LONDON (Reuters) - What have the following metals all got in common? Ferro-silicon, vanadium, tungsten and neodymium.
The answer is that all have seen explosive price rises over the last couple of months.
Ferro-silicon trading on China’s Zhengzhou Commodity Exchange went supernova over the course of August with price, volumes and open interest rocketing to record highs.
Neodymium, together with its sister rare earth metal, praseodymium, has almost doubled in price since the start of the year.
Vanadium has done the same in the space of two months, while tungsten is up by “only” around 60 percent since the start of July.
These metals, esoteric but critical for a multitude of manufacturing processes, all have one other thing in common.
They are all produced in China and they have all been hit hard by Beijing’s environmental crackdown.
They are just the most extreme examples of a more general supply shock spreading across the entire global industrial metals spectrum from aluminum to zinc.
Graphic on rare earth prices in China:
Graphic on ferro-silicon trading in Zhengzhou:
Chinese premier Li Keqiang pledged to make “our skies blue again” at the annual National People’s Congress in March.
It was a formal declaration of war on polluters, proving that air quality in China’s big cities had moved to the very top of the political agenda.
It was also the trigger for waves of inspectors to fan out across the country to target entire industrial supply chains.
Inevitably, given both the nature of the production process and the breakneck speed of capacity expansion over the previous decade, the metals sector is one of those singled out for special scrutiny.
“Inspection” sounds a fairly innocuous exercise but in China these environmental checks have proved massively disruptive with metal producers reducing output or closing completely during the inspectors’ visit.
And quite evidently, those that don’t pass the checks don’t get to reopen at all until they take remedial action.
Consider, for example, this update on last month’s inspections on silicon producers in the province of Sichuan from Chinese news provider Shanghai Metal Market (SMM).
Average utilization rates in Sichuan, according to SMM, “fell by more than 10 percentage points month-on-month to 43.40 percent in August, and the year-on-year decline was 20.45 percentage points”.
“Silicon metal producers in Liangshan and Ya‘an reported unstable production during the inspections period.”
“In Liangshan, some producers halted operations and production in Ya‘an did not recover until late August. Plants in A‘ba and Leshan were required to suspend production for unit upgrading to meet environmental production and noise reduction standards”.
Now, imagine the same thing happening to silicon producers across the whole of China and you start to understand the speculative frenzy that has lifted Zhengzhou futures prices.
Next, imagine it happening to every metallic supply chain you can think of and you’ll understand the systemic impact of Keqiang’s blue skies promise.
The inspectors don’t just come once.
Even if a plant passes every single check, they’ll be back next month just to make sure. And they may well return the month after that, just to be doubly sure.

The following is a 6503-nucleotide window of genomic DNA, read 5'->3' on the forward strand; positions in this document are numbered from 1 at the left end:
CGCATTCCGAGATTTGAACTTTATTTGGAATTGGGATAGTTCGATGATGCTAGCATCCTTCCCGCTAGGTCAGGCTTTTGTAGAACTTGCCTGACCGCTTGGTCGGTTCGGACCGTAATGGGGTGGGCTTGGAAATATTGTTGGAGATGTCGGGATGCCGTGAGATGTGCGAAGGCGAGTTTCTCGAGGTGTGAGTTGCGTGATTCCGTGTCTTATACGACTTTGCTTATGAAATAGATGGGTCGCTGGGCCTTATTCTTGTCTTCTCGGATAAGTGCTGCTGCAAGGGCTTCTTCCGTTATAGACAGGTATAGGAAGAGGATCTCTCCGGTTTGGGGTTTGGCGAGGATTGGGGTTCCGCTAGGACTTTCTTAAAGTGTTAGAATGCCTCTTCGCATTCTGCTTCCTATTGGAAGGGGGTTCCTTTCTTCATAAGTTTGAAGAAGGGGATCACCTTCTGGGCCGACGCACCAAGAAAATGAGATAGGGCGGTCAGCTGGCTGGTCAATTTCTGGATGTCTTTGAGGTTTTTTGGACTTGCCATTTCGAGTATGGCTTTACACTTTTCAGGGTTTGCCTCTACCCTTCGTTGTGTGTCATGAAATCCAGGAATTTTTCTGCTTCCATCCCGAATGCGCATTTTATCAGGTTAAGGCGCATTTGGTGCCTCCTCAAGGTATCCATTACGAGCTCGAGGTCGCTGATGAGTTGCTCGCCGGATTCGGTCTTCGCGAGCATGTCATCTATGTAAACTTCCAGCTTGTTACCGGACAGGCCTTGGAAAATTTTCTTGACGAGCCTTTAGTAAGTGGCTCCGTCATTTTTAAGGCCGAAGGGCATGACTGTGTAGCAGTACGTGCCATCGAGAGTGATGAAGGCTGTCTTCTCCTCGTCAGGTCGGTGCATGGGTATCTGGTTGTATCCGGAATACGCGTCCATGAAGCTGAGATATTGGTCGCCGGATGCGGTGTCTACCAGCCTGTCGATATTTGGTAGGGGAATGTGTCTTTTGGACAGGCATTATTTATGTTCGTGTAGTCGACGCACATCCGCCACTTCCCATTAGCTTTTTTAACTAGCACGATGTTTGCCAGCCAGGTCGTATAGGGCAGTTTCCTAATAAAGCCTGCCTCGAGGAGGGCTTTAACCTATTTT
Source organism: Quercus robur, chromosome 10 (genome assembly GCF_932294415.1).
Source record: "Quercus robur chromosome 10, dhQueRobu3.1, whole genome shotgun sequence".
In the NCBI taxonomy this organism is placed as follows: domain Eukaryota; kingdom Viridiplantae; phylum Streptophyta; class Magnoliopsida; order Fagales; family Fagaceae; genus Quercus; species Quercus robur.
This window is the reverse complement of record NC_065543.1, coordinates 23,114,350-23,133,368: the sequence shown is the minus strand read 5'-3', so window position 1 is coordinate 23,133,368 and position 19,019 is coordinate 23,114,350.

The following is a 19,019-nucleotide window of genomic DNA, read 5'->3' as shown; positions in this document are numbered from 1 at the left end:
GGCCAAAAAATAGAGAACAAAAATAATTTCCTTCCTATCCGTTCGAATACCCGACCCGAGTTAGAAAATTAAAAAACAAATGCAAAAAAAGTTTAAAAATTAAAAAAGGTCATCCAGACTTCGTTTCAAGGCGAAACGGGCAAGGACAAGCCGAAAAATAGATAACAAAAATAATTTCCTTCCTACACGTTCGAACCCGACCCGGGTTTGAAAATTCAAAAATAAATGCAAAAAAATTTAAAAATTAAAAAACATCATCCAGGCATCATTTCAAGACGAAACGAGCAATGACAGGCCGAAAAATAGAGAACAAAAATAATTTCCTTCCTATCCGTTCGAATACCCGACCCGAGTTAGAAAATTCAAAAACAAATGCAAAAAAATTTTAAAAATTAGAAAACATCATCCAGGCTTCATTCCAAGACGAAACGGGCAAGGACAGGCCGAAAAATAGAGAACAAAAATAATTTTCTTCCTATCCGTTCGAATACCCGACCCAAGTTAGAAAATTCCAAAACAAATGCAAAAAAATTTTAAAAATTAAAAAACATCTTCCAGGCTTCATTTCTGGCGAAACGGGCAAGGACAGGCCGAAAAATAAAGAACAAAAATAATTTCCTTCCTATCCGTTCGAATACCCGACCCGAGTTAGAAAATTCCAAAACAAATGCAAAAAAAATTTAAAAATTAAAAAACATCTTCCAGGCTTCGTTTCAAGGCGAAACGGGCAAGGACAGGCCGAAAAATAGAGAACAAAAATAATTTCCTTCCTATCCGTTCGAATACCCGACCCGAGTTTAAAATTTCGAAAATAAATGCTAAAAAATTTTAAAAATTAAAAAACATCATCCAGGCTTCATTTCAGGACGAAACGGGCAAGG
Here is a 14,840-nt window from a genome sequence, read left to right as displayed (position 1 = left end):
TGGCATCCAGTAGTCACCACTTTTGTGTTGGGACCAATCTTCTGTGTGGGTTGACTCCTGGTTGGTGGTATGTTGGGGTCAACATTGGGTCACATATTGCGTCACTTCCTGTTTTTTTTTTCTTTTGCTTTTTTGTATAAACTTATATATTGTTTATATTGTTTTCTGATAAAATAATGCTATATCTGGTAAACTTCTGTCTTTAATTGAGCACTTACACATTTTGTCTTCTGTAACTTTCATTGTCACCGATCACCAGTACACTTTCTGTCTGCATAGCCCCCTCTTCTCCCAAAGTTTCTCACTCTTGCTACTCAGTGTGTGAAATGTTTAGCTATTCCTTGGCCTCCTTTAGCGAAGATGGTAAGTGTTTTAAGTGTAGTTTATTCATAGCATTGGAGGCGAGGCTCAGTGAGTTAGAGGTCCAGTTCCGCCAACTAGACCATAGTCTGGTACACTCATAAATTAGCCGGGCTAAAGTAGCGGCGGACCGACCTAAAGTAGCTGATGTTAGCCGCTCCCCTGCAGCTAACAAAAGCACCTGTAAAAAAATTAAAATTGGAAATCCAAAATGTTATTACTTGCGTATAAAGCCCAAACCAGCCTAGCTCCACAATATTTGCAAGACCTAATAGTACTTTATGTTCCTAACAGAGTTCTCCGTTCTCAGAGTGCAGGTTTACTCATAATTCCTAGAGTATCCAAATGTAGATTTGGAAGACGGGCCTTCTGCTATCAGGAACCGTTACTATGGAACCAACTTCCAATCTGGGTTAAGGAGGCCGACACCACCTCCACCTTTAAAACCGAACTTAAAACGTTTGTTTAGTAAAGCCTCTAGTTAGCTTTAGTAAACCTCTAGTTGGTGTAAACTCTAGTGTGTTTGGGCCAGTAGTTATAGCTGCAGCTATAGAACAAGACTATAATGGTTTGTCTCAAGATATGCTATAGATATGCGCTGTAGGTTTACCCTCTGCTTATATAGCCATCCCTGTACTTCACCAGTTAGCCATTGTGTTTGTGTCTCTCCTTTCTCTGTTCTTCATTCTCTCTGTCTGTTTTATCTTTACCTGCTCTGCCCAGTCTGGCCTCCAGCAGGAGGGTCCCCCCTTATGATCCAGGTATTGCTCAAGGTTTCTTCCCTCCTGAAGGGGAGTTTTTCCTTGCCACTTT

Just how much these inspections impact prices is dependent on each individual metal’s specific dynamics.
Vanadium, for example, was already on something of a roll due to a proposed change to the specifications for Chinese construction steel with implied higher usage of the hardening alloy.
The whole rare earths sector, which China dominates, has been undergoing structural changes as Beijing tries to weed out unofficial operators and push bigger players to consolidate.
Ma Rongzhang, general secretary of the Association of China Rare Earth Industry, was quoted by China Daily as saying that this year’s official rare earths production quota of 105,000 tonnes won’t even cover the 180,000 tonnes of neodymium and praseodymium that the electric motor supply chain requires.
Rare earths, like vanadium, were already showing early signs of embarking on a bull price run.
But the accelerator came at the start of July, when the environmental inspectors started paying their visits.
Whatever the starting point, each metal’s price path since then has been the same vertical climb.
The irony is that most of these critical metals are also in the public eye right now because just about all of them, in one way or another, are going to receive a demand boost from the electric vehicle revolution.
But these “green” materials are nothing of the sort when it comes to their own production processes.
That’s particularly true in China.
Sectors such as rare earths production have in the past been plagued by smaller, illegal operators with scant regard for environmental or any other sort of regulatory box-ticking.
Environmental crackdown goes hand in hand with “unofficial” sector crackdown. Policy makers’ aim is to create bigger, better and cleaner national champions.
The problem for everyone else, however, is that Beijing’s clean-up is closing production and ramping up prices.
That should be a warning sign for the rest of the world, which is dependent on China as a major supplier of these metals. Indeed, in a sector such as rare earths, it’s just about the only supplier.
China is rattling global supply chains across the metallic spectrum right now.
It’s doing so because of its dominant position in the production of many of the weird and wonderful metals on which 21st century manufacturing depends.
Assuming its supply-side reforms play out as intended, it may prove to be a position that becomes ever more dominant.
Editing by Elaine Hardcastle